When I was a kid, I fondly looked forward to when my class would get those Scholastic mini-catalogs. In these catalogs, classics like Goosebumps and Animorphs would often be paired up with kid-friendly light-novel tie-ins to such films as Ace Ventura and Clueless. My Hero Academia: School Briefs reminds me greatly of these books, as it takes a beloved property and brings about a side-story of sorts that's great for the schoolyard crowd. And in a way, it does so without having to tone down too much of the more risqué elements of the series.
Taking place sometime after the Stain incident, the first volume of School Briefs puts a spotlight on what happens when the students of U.A. High School aren't ready to don their capes and superhero vigor. Parent's Day is coming up, with Midoriya, Bakugo, Tsuyu, and the rest of the crew having to write a letter to their parents to show their appreciation. While these students ponder their words, they embark on some run-of-the-mill activities, albeit with some interesting setbacks keeping them from purely taking it easy.
Adapting Kohei Horikoshi's original series, Anri Yoshi finds a way to keep the spirit of both the manga and anime in check via written word. As the series brims with such personality, fans will have zero issue with picturing in their minds the on-point visuals that are described throughout the book. From Ida and Todoroki's trip to the amusement park to Uraraka attempting to buy groceries on a budget, everything is captured with the right amount of humor and style that My Hero Academia is known for.
One of the highlights of School Briefs is a discussion between the school staff on how they'd be such great villains. Hearing Present Mic, Midnight, and Ectoplasm chat about how they'd capture hostages brings up some interesting what-if scenarios that demonstrate why it's a good thing they're on the Hero side of the story. As Aizawa does his best to ignore the fluff coming out of his peers' mouths, the situations suddenly turn to using Quirks for pranks as a kid, resulting in some humorous visuals. (Midnight playing "doctor" as a kid brings the biggest laughs, giving way to how she may have always been the R-rated type even as a young tyke.)
Considering this book appeals to a younger demographic, it gets away with a lot. Mineta and Kaminari brag in-depth about women's breasts & bodies as they attempt to score a date at the theme park, whereas Bakugo drops a couple of "shits" here and there when on a rescue rampage. However, as the Japanese mentality towards certain content gives kids over there much more breathing room as to what's appropriate, it's easy to see why this book contains content that more teen-friendly in America. (Perhaps it's time our country learns a thing or two about loosening the bars of what's okay for kids and the like.)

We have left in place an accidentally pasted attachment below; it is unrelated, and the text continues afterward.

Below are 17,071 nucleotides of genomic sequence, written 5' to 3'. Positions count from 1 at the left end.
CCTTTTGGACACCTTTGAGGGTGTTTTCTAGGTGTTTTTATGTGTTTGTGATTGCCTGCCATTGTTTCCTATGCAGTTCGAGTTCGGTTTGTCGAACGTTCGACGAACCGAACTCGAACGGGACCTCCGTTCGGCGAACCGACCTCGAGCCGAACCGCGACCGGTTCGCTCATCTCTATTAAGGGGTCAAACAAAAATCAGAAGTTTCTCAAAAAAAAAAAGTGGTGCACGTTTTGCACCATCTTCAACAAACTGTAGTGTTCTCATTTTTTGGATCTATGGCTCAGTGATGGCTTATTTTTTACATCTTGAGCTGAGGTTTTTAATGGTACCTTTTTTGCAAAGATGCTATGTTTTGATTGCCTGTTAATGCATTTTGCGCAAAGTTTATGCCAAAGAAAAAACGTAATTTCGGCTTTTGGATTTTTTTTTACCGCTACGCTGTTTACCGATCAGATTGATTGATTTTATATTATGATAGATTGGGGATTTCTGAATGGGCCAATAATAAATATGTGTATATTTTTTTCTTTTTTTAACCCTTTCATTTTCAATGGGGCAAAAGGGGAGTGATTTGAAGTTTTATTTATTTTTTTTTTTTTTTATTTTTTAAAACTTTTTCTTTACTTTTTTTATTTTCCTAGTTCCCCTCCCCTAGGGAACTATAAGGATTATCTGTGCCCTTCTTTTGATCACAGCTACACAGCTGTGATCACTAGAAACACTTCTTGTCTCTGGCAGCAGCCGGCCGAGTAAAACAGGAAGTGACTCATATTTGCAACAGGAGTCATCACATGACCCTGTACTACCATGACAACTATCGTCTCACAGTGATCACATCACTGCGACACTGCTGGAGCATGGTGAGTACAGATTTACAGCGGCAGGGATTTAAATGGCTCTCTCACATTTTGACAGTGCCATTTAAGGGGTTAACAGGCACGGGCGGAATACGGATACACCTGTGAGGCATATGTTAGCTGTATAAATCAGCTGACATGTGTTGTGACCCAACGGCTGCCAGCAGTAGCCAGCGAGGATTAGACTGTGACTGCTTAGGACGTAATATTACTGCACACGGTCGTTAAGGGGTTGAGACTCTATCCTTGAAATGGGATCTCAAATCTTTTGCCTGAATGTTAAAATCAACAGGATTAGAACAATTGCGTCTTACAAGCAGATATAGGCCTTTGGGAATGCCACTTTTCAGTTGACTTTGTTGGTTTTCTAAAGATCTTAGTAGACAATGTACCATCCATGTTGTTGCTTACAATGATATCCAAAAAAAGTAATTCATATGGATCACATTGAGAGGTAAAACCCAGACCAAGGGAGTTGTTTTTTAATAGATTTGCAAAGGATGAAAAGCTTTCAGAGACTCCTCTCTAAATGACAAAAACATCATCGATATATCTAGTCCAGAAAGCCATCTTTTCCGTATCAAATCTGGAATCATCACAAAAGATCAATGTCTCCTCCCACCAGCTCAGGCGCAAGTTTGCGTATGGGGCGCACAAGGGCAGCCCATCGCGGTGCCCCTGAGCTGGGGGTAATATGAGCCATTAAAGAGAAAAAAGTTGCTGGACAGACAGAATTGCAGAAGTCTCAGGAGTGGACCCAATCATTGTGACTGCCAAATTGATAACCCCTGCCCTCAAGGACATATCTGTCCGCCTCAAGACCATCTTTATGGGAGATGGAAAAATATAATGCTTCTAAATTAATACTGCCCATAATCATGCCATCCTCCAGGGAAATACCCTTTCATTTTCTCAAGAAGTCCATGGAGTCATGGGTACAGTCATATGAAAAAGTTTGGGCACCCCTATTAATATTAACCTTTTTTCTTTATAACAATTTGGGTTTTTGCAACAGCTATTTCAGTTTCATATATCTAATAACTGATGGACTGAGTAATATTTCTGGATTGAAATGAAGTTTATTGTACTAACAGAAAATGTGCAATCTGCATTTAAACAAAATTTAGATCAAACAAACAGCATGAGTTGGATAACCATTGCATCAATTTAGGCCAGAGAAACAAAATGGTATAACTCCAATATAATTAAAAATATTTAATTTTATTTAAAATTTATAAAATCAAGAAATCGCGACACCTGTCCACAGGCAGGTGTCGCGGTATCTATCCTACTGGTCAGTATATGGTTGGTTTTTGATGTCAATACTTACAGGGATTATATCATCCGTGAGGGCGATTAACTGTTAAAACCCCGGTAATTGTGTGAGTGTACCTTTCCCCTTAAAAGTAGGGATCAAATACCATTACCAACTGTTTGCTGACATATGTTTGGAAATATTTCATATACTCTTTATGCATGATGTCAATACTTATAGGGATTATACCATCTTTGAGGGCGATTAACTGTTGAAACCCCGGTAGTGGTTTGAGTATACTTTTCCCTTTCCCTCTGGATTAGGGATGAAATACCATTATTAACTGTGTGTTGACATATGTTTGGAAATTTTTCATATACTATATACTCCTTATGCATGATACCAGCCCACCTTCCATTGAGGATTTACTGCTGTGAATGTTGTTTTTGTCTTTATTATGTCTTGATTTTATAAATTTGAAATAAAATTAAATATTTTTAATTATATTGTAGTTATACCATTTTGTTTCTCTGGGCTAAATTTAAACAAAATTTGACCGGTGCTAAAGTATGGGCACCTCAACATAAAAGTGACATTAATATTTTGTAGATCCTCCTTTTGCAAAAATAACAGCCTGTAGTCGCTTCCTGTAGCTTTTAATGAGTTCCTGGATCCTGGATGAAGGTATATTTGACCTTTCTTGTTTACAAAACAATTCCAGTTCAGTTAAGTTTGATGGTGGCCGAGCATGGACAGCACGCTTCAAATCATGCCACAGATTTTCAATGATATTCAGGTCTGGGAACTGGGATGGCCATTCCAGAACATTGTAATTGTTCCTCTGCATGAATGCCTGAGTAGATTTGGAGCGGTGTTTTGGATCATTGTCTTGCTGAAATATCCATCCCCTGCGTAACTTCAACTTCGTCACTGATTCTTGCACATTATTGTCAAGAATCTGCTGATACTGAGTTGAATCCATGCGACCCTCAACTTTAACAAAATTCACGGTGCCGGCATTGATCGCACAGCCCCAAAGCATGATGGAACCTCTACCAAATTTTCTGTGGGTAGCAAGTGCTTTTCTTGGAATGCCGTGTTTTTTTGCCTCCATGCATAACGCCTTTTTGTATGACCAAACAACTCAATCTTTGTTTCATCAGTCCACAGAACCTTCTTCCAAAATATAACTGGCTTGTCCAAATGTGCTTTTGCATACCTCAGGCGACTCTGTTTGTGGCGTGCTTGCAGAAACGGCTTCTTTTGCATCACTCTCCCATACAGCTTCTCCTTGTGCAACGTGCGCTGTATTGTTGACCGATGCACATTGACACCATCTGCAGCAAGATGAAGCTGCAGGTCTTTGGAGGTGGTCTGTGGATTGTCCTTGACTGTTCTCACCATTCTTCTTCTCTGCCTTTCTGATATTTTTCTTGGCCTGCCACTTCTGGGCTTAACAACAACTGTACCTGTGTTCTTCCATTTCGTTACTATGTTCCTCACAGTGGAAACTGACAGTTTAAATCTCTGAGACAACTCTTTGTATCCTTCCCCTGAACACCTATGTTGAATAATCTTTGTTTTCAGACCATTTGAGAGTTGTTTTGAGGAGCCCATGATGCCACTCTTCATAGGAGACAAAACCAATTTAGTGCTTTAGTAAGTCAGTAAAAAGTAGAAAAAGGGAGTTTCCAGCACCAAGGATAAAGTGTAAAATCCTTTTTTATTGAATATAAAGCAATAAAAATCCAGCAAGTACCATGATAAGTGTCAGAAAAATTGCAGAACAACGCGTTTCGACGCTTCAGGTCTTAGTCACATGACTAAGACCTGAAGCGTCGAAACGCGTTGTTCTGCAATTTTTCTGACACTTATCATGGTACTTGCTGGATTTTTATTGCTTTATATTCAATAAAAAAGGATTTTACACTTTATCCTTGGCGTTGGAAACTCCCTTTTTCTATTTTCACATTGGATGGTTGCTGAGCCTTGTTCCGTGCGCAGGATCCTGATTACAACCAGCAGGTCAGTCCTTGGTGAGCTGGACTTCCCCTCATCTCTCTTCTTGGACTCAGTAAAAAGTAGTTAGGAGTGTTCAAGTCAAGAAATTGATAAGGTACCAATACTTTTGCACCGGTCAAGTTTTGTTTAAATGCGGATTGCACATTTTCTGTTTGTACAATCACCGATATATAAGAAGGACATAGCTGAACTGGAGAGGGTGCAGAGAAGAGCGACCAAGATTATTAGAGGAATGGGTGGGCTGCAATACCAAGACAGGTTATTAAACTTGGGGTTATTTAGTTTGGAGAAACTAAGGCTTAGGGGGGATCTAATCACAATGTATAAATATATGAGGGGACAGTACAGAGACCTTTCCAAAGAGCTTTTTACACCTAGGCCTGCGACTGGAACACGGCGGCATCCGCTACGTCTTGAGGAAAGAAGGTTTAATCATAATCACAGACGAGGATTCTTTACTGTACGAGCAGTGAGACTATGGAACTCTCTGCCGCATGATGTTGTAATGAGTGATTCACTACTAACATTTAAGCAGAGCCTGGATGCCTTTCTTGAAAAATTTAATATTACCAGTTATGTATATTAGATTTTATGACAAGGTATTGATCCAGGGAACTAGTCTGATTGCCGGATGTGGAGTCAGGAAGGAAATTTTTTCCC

Since it takes a more slice-of-life approach, one cannot walk into this My Hero Academia story without knowing it being light of its trademark action. Not until you get to the final chapter does a throwdown of sorts occur, with all of the students banding together to defeat a common threat. Thankfully, the S.O.L. moments has some heroic things sprinkled throughout to make it seem more align with Horikoshi's series, such as Ururaka taking down a panty thief or Todoroki aiding with finding a missing girl & reuniting her with her mother.
The first volume of My Hero Academia: School Briefs may require the use of imagination, but its story and character banters make it easy to picture what's happening. Despite some of its more "mature" content, Yoshi brings about a fun and (somewhat) kid-friendly take on Deku, Froppy, and Lord Explosion Murder's day-in-the-life shenanigans. It may not go full Plus Ultra, but School Briefs does deliver a Texas Smash level of enjoyment that fans of My Hero Academia will no doubt get a kick out of immensely.
Promotional consideration provided by Erik Jansen of MediaLab PR